Autoimmune Diabetes Recurrence After Pancreas Transplantation: Diagnosis, Management, and Literature Review
María Argente-Pla, Antonio Martínez-Millana, María Isabel Del Olmo-García, Jordi Espí-Reig, Judith Pérez-Rojas, Vicente Traver-Salcedo, Juan Francisco Merino-Torres
(Department of Endocrinology and Nutrition, La Fe University and Polytechnic Hospital, Valencia, Spain)
Ann Transplant 2019; 24:608-616
Pancreas transplantation can be a viable treatment option for patients with type 1 diabetes mellitus (T1DM), especially for those who are candidates for kidney transplantation. T1DM may rarely recur after pancreas transplantation, causing the loss of pancreatic graft. The aim of this study was to describe the prevalence of T1DM recurrence after pancreas transplantation in our series.
MATERIAL AND METHODS: Eighty-one patients transplanted from 2002 to 2015 were included. Autoantibody testing (GADA and IA-2) was performed before pancreas transplantation and during the follow-up.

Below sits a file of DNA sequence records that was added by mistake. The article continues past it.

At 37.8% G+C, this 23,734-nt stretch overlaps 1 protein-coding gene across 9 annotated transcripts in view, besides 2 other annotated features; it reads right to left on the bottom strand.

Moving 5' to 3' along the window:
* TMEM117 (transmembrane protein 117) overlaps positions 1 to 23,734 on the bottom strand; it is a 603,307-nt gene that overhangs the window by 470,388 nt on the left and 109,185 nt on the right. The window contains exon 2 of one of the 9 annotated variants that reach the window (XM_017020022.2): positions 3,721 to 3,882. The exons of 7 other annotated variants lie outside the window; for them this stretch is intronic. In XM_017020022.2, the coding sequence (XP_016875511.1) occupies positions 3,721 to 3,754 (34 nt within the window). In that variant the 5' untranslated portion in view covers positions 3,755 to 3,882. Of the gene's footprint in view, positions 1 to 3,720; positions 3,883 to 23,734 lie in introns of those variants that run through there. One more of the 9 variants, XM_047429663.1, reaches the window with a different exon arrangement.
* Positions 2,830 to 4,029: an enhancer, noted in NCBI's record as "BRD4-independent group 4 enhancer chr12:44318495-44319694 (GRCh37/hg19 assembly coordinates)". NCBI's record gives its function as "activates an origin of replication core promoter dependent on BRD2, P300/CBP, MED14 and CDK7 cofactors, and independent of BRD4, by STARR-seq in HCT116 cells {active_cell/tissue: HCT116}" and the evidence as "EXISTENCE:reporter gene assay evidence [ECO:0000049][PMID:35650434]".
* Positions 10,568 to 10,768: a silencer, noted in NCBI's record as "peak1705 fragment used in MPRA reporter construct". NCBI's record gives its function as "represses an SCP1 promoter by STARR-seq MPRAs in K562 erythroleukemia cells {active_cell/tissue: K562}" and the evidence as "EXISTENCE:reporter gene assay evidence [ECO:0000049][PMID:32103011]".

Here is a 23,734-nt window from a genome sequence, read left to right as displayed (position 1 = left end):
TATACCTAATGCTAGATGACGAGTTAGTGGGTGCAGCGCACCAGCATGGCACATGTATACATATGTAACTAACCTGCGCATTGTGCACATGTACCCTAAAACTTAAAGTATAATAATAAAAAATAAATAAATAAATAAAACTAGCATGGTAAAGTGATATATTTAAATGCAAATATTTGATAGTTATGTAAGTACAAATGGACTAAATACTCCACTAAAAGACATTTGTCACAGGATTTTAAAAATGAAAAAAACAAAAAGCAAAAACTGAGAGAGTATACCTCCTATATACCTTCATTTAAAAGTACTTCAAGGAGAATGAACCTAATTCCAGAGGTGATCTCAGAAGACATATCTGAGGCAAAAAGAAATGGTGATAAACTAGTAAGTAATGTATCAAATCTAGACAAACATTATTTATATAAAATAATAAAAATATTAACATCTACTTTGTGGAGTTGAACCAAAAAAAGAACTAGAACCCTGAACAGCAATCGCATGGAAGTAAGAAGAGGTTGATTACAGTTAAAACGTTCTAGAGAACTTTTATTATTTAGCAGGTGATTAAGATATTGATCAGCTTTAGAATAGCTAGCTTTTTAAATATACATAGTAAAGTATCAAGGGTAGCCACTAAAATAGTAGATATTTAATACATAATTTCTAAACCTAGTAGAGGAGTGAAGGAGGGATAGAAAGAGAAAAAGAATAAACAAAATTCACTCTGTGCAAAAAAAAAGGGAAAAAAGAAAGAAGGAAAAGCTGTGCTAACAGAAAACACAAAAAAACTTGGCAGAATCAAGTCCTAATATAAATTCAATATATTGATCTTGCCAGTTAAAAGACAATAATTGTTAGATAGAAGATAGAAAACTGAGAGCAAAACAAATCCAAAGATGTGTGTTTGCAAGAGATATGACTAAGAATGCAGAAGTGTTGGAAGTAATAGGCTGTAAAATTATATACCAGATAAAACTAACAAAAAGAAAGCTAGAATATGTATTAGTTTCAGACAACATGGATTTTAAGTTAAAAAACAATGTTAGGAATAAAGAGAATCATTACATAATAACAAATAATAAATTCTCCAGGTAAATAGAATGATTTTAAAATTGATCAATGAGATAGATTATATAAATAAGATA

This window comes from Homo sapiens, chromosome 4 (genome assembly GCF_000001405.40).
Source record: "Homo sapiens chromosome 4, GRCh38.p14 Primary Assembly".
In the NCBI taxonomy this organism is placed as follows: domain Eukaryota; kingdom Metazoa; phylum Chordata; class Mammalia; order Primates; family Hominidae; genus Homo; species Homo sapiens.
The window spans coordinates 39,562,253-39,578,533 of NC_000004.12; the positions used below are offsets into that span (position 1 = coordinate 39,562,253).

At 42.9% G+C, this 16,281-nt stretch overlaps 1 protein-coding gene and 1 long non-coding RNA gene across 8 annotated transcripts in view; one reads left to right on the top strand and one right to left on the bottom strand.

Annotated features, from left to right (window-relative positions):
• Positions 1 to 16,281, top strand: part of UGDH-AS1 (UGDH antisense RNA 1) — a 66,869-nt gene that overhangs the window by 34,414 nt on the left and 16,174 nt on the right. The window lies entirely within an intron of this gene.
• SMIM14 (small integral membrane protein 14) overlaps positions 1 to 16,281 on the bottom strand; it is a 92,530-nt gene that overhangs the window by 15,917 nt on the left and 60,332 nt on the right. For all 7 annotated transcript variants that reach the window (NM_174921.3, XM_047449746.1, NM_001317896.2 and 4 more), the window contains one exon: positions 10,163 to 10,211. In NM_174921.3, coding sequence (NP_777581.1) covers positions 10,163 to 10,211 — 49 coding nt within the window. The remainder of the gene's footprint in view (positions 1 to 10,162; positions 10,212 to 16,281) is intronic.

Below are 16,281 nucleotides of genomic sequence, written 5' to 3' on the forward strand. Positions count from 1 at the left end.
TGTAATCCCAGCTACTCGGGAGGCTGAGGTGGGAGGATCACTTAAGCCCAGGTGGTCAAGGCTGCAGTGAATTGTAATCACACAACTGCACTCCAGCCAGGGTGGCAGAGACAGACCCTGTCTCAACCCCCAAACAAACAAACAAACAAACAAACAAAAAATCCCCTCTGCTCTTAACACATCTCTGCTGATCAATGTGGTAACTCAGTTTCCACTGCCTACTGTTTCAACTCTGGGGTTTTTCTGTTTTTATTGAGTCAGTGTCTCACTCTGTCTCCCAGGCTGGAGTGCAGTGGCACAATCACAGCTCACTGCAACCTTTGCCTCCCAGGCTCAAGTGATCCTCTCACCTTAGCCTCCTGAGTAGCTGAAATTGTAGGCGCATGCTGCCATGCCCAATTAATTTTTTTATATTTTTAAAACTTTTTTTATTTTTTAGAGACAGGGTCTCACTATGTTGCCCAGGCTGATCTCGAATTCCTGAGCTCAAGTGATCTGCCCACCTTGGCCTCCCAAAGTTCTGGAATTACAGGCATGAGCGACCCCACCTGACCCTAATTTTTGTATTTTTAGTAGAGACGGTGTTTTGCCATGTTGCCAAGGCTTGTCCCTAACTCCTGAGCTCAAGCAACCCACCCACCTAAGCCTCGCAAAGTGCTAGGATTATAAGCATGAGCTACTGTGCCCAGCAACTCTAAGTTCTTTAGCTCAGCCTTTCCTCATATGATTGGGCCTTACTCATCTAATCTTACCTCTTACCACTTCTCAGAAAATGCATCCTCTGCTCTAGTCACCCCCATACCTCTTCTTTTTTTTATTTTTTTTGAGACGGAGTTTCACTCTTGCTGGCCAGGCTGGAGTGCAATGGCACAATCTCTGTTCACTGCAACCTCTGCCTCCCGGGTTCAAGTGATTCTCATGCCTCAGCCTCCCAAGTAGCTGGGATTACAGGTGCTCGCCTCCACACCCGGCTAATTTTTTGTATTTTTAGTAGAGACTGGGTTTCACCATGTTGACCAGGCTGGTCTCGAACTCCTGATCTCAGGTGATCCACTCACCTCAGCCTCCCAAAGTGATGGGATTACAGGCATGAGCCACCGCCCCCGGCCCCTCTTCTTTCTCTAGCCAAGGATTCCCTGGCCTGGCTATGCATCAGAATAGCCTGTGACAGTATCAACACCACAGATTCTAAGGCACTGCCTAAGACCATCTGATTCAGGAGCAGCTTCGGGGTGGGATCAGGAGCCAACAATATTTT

RESULTS: The series includes 48 males and 33 females, mean age 37.4±5.7 years and mean duration of diabetes 25.5±6.5 years. Patients received simultaneous pancreas kidney (SPK) transplantation. After SPK transplantation, 56 patients retained pancreatic graft, 8 patients died, and 17 patients lost their pancreatic graft. T1DM recurrence occurred in 2 of the 81 transplanted patients, yielding a prevalence of 2.5%, with an average time of appearance of 3.3 years after transplant. Pancreatic enzymes were normal in the 2 patients, ruling out pancreatic rejection. T1DM recurrence was confirmed histologically, showing selective lymphoid infiltration of the pancreatic islets.
CONCLUSIONS: T1DM recurrence after pancreas transplantation is infrequent; however, it is one of the causes of pancreatic graft loss that should always be ruled out. Negative autoimmunity prior to transplantation does not ensure that T1DM does not recur.
Keywords: Autoantibodies, Autoimmunity, Diabetes Mellitus, Type 1, Immunosuppression, Pancreas Transplantation